Oscar (Amir Ben Abdelmoumen) is only ten years old and he is in the hospital with one of the most vile diagnoses – Cancer. Everyone is preoccupied with him; all the doctors and nurses are willing to go an extra mile, just so his wishes are granted and mischiefs forgiven. Yet, they are committing the biggest mistake, at least in Oscar’s eyes, by refusing to be honest with him. This saddens the little boy, as no one laughs at his jokes or gets annoyed at his pranks – his condition makes the entire hospital staff treat him differently than the other patients. He is angry with his parents too, for changing, for not being the persons he knew:
My parents are two whackos, two total idiots with no conversation since I’ve been sick. I don’t want to see them now. I’d rather remember the time when they could say I love you without sorrow.
One day, while walking in the ward, he meets a lady dressed in pink. She is so unlike the rest of the adults in his life – scolding him and another patient on her way to deliver pizzas or try to sell them in the hospital. She is quite pragmatic and doesn’t fool around, which immediately attracts Oscar. He demands to see her. But the doctors, who are worried that he is closing himself in and refusing to talk to most adults agree to ask her. When contacted by the doctor, the woman reluctantly agrees to spend some time with Oscar – twelve days – the last twelve days of his life. Unlike the rest of the adults in Oscar’s life, the lady in pink does not attempt to deny the fact that Oscar has little time to live. When she first visits him, she tells him that he should “live each day as if you lived 10 years”, thus giving him (and the viewer) the opportunity to become acquainted with each stage of life. From that first day on, she spends time with him every single day. They develop an unconditional friendship as she teaches him about life…each day…”each ten years “.
This is the story, told in the film, based on the novel by Eric-Emmanuel Schmitt Oscar et la Dame Rose (Oscar and the Pink Lady). It’s a film filled with sadness and love. While watching Oscar in the hospital, you will become emotionally attached to him. It happens despite the fact that you know how the story will end, as does Oscar. The film is a co-production of Canada, France and Belgium. Oscar et La Dame Rose is probably the most touching film you will ever see. Some scenes are abstract, fantasy-like with visual style and a narrative typical of the French cine. Others scenes are theater-like, which is not suprising as the book was first adapted as a play. Close ups, time lapses and brilliant acting complete the cinematography magic created by the Eric-Emmanuel Schmitt (who wrote the novel and directed the movie).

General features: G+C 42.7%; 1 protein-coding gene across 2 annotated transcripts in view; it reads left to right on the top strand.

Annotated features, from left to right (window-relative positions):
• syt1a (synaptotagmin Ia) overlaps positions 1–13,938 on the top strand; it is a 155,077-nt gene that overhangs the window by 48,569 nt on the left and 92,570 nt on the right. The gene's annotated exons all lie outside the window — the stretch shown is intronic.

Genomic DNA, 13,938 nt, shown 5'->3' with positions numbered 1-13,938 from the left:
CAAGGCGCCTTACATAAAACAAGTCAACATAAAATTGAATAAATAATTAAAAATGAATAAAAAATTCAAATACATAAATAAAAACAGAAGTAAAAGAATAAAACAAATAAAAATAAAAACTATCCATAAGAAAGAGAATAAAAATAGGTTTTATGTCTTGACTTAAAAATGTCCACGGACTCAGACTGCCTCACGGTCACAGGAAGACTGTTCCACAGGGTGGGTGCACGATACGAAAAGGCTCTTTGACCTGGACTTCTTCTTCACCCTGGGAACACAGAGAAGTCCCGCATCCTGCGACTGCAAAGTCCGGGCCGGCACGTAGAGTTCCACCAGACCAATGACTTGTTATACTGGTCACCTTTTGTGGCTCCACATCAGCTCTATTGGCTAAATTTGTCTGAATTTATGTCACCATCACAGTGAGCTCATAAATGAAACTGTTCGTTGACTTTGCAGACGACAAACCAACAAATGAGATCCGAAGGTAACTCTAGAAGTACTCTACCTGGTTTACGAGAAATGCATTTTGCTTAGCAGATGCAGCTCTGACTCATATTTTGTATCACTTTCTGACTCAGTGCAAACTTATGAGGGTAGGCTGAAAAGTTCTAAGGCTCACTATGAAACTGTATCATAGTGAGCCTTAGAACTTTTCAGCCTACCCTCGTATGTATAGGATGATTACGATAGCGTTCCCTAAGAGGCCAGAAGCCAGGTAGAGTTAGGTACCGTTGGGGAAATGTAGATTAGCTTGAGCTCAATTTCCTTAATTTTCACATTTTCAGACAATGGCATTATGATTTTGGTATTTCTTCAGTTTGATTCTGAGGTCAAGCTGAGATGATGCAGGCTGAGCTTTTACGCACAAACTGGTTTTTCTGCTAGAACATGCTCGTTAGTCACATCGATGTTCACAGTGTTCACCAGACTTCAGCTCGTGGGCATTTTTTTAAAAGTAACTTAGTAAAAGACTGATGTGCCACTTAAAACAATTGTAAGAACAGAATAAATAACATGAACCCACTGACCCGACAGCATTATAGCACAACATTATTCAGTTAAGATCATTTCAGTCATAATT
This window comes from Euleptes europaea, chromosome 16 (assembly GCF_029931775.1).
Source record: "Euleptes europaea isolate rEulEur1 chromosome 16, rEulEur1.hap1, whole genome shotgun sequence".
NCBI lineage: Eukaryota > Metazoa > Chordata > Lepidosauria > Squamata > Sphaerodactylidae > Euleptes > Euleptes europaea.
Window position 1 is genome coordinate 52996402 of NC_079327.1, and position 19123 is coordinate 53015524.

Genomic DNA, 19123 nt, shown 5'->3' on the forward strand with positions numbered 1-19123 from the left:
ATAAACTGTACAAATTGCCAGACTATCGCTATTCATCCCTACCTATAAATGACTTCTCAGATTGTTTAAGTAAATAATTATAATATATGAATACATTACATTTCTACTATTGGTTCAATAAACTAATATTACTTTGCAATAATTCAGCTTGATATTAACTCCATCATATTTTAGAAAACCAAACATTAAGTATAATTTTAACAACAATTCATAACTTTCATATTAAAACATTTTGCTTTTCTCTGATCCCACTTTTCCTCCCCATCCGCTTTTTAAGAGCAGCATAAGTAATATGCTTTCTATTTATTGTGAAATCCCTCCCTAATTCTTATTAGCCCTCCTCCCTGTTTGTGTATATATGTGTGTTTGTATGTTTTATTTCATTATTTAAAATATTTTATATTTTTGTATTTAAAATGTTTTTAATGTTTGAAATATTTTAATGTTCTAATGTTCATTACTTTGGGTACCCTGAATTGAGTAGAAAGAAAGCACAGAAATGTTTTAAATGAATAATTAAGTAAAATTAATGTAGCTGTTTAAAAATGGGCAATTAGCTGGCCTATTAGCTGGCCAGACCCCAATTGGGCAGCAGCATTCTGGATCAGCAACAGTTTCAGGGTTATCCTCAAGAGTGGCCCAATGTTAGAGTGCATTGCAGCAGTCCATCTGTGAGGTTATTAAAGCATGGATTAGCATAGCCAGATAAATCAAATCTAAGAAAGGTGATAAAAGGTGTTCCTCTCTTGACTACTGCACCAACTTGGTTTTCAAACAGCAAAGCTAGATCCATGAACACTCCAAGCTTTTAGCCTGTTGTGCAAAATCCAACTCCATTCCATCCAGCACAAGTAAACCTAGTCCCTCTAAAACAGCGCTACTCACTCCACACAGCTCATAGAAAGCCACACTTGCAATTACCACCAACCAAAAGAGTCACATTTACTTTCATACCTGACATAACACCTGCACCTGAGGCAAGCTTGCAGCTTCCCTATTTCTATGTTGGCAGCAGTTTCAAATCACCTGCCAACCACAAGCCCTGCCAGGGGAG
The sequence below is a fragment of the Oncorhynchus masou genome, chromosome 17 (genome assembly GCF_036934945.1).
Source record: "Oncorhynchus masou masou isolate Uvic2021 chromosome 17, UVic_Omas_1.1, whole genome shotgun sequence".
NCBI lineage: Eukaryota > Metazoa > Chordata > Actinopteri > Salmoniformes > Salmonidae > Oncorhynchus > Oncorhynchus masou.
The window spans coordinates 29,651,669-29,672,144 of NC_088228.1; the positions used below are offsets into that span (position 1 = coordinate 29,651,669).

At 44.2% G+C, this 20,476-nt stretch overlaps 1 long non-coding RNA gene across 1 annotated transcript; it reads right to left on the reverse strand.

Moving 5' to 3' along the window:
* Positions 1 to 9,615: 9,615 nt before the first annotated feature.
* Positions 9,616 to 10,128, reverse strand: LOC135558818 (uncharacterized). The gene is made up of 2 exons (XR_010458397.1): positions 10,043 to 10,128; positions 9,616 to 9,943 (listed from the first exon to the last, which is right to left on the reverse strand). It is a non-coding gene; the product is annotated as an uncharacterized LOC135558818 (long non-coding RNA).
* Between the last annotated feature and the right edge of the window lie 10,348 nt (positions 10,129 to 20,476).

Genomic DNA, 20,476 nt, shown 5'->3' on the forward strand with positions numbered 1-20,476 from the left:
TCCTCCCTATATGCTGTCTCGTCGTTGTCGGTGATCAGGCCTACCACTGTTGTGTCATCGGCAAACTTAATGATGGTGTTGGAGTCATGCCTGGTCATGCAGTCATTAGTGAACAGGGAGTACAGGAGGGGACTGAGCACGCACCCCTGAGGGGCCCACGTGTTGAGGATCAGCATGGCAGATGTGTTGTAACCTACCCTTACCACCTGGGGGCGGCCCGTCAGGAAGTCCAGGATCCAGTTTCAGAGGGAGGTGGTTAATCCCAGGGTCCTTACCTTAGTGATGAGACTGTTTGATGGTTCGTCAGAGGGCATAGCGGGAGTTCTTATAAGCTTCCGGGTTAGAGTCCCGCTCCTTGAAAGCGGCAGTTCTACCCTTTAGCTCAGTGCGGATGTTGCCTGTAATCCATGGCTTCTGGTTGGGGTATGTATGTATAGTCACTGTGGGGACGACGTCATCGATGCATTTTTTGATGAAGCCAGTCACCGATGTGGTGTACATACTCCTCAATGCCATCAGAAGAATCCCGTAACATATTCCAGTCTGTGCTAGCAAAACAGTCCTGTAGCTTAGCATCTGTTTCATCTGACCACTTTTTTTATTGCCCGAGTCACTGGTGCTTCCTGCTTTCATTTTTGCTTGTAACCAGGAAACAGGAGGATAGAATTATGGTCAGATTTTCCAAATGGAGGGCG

Oscar et La Dame Rose is a touching film: beautiful, sad while full of wisdom. It’s unlikely that you will finish watching it without tears in your eyes. While some may prefer to skip this film, claiming that movies are supposed to only entertain and they don’t need more sorrow in their lives –yet even to them I would not hesitate to recommend the story of the Oscar. It is one you won’t forget long after the final credits roll…
Film title: Oscar et la dame rose
Alternative title: Oscar and the Lady in Pink
Release year: 2009
Director: Eric-Emmanuel Schmitt
Cast: Michèle Laroque, Amir Ben Abdelmoumen, Max von Sydow, Amira Casar, Mylène Demongeot, Constance Dollé, Simone-Elise Girard, Benoît Brière, Mathilde Goffart, Thierry Neuvic